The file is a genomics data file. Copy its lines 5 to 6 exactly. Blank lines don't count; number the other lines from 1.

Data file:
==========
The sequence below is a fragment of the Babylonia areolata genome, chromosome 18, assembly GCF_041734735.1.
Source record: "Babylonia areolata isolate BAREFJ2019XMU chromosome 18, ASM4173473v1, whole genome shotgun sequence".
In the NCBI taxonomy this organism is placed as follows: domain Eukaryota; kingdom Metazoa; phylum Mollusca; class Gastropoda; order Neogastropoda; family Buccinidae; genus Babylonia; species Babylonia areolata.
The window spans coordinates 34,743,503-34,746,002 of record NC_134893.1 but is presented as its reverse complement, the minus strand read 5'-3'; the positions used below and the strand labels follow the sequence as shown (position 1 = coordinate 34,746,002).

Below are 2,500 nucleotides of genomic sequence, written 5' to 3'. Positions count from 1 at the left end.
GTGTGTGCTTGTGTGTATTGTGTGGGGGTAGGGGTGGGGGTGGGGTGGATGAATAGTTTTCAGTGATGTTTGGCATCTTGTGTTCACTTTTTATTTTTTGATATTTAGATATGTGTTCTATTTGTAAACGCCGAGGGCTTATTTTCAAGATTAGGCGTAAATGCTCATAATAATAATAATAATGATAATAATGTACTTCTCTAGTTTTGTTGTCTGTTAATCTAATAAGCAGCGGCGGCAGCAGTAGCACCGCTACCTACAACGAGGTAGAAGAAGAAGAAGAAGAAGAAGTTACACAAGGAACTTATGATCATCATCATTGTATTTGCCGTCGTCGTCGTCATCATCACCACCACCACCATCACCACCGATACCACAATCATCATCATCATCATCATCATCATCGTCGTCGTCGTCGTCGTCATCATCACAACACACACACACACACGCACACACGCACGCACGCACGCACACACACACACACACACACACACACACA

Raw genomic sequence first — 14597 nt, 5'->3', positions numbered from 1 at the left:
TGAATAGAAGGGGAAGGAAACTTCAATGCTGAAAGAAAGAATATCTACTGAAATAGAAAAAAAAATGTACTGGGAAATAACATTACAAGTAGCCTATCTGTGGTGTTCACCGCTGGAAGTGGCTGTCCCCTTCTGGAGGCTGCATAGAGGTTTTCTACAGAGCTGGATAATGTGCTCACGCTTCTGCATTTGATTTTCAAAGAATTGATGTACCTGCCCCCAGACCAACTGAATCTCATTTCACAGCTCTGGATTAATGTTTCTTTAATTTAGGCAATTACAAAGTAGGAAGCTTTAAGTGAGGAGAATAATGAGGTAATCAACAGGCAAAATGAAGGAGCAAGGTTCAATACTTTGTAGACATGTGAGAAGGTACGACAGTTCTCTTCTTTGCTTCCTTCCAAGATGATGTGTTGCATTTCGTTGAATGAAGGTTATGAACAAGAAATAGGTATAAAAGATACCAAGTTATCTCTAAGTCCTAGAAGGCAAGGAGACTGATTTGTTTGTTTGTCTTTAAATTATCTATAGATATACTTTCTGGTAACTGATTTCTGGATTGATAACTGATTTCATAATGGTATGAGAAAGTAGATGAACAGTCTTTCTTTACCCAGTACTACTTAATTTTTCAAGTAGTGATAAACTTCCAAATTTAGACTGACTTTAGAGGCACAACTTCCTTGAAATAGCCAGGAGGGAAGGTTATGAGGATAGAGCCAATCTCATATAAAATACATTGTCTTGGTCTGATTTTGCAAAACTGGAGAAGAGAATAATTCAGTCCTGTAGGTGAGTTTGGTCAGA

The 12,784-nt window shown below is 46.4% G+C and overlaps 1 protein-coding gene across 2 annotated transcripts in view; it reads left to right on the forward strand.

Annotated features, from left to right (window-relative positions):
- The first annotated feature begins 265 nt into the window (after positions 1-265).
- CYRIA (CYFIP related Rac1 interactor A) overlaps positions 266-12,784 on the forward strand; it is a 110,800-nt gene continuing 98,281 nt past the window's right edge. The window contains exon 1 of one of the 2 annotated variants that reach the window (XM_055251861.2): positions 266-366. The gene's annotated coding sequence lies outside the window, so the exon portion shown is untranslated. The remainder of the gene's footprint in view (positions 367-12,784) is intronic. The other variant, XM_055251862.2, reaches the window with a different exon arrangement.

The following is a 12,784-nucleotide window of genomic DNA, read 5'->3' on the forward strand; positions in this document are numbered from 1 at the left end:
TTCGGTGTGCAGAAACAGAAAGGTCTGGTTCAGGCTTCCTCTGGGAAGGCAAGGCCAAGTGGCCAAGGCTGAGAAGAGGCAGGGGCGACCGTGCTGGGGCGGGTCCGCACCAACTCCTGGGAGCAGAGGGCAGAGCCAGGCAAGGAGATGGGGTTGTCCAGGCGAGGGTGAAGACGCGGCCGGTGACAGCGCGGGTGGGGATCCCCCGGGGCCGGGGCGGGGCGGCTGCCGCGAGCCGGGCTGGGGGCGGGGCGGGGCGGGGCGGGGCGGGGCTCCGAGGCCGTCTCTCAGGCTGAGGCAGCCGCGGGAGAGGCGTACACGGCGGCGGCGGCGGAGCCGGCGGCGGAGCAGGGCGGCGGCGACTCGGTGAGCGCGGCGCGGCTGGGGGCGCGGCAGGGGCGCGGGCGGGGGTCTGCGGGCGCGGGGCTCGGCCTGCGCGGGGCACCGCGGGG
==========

Below are 2,500 nucleotides of genomic sequence, written 5' to 3'. Positions count from 1 at the left end.
GTGTGTGCTTGTGTGTATTGTGTGGGGGTAGGGGTGGGGGTGGGGTGGATGAATAGTTTTCAGTGATGTTTGGCATCTTGTGTTCACTTTTTATTTTTTGATATTTAGATATGTGTTCTATTTGTAAACGCCGAGGGCTTATTTTCAAGATTAGGCGTAAATGCTCATAATAATAATAATAATGATAATAATGTACTTCTCTAGTTTTGTTGTCTGTTAATCTAATAAGCAGCGGCGGCAGCAGTAGCACCGCTACCTACAACGAGGTAGAAGAAGAAGAAGAAGAAGAAGTTACACAAGGAACTTATGATCATCATCATTGTATTTGCCGTCGTCGTCGTCATCATCACCACCACCACCATCACCACCGATACCACAATCATCATCATCATCATCATCATCATCGTCGTCGTCGTCGTCGTCATCATCACAACACACACACACACACGCACACACGCACGCACGCACGCACACACACACACACACACACACACACACA